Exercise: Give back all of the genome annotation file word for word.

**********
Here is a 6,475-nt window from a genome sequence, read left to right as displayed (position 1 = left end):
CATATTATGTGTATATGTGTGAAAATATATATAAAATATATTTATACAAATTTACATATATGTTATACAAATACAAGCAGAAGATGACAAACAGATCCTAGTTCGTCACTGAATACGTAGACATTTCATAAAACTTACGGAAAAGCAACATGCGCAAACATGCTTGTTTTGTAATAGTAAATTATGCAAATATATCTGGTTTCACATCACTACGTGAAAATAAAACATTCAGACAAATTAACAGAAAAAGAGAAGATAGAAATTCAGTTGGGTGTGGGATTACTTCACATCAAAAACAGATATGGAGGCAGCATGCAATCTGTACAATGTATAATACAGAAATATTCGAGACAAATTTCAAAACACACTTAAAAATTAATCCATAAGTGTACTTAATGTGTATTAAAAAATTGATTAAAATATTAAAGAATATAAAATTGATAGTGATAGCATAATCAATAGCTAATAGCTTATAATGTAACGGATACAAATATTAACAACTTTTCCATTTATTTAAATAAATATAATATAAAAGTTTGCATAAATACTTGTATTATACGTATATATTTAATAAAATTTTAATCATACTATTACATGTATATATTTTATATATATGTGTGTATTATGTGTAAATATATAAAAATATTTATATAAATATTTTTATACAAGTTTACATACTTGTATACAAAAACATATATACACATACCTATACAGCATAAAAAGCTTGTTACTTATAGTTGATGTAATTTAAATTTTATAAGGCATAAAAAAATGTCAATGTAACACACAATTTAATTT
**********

Here is a 6,475-nt window from a genome sequence, read left to right as displayed (position 1 = left end):
CATATTATGTGTATATGTGTGAAAATATATATAAAATATATTTATACAAATTTACATATATGTTATACAAATACAAGCAGAAGATGACAAACAGATCCTAGTTCGTCACTGAATACGTAGACATTTCATAAAACTTACGGAAAAGCAACATGCGCAAACATGCTTGTTTTGTAATAGTAAATTATGCAAATATATCTGGTTTCACATCACTACGTGAAAATAAAACATTCAGACAAATTAACAGAAAAAGAGAAGATAGAAATTCAGTTGGGTGTGGGATTACTTCACATCAAAAACAGATATGGAGGCAGCATGCAATCTGTACAATGTATAATACAGAAATATTCGAGACAAATTTCAAAACACACTTAAAAATTAATCCATAAGTGTACTTAATGTGTATTAAAAAATTGATTAAAATATTAAAGAATATAAAATTGATAGTGATAGCATAATCAATAGCTAATAGCTTATAATGTAACGGATACAAATATTAACAACTTTTCCATTTATTTAAATAAATATAATATAAAAGTTTGCATAAATACTTGTATTATACGTATATATTTAATAAAATTTTAATCATACTATTACATGTATATATTTTATATATATGTGTGTATTATGTGTAAATATATAAAAATATTTATATAAATATTTTTATACAAGTTTACATACTTGTATACAAAAACATATATACACATACCTATACAGCATAAAAAGCTTGTTACTTATAGTTGATGTAATTTAAATTTTATAAGGCATAAAAAAATGTCAATGTAACACACAATTTAATTT